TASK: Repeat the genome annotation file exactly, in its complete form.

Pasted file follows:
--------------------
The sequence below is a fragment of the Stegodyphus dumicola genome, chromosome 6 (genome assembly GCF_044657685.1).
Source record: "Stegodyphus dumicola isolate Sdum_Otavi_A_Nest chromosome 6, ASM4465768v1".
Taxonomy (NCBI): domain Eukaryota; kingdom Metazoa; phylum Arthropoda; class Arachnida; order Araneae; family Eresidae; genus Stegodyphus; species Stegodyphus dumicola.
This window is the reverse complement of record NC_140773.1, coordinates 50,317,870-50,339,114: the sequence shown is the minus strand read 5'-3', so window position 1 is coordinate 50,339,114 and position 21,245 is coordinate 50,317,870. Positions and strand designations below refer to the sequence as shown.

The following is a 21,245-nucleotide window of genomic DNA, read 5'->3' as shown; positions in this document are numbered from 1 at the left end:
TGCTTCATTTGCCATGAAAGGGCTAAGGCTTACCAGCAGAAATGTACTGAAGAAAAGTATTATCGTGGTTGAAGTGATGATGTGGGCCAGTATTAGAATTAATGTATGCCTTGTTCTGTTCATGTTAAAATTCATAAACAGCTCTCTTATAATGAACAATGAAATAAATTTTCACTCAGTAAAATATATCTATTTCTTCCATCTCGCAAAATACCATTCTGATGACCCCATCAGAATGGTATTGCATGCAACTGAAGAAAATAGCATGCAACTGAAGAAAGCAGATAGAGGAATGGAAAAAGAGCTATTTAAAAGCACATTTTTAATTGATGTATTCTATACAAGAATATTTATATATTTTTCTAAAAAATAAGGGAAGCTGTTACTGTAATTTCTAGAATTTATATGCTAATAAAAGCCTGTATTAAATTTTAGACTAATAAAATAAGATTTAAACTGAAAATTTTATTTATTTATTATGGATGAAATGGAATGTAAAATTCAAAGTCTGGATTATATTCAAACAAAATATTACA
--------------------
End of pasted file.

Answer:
The sequence below is a fragment of the Stegodyphus dumicola genome, chromosome 6 (genome assembly GCF_044657685.1).
Source record: "Stegodyphus dumicola isolate Sdum_Otavi_A_Nest chromosome 6, ASM4465768v1".
Taxonomy (NCBI): domain Eukaryota; kingdom Metazoa; phylum Arthropoda; class Arachnida; order Araneae; family Eresidae; genus Stegodyphus; species Stegodyphus dumicola.
This window is the reverse complement of record NC_140773.1, coordinates 50,317,870-50,339,114: the sequence shown is the minus strand read 5'-3', so window position 1 is coordinate 50,339,114 and position 21,245 is coordinate 50,317,870. Positions and strand designations below refer to the sequence as shown.

The following is a 21,245-nucleotide window of genomic DNA, read 5'->3' as shown; positions in this document are numbered from 1 at the left end:
TGCTTCATTTGCCATGAAAGGGCTAAGGCTTACCAGCAGAAATGTACTGAAGAAAAGTATTATCGTGGTTGAAGTGATGATGTGGGCCAGTATTAGAATTAATGTATGCCTTGTTCTGTTCATGTTAAAATTCATAAACAGCTCTCTTATAATGAACAATGAAATAAATTTTCACTCAGTAAAATATATCTATTTCTTCCATCTCGCAAAATACCATTCTGATGACCCCATCAGAATGGTATTGCATGCAACTGAAGAAAATAGCATGCAACTGAAGAAAGCAGATAGAGGAATGGAAAAAGAGCTATTTAAAAGCACATTTTTAATTGATGTATTCTATACAAGAATATTTATATATTTTTCTAAAAAATAAGGGAAGCTGTTACTGTAATTTCTAGAATTTATATGCTAATAAAAGCCTGTATTAAATTTTAGACTAATAAAATAAGATTTAAACTGAAAATTTTATTTATTTATTATGGATGAAATGGAATGTAAAATTCAAAGTCTGGATTATATTCAAACAAAATATTACA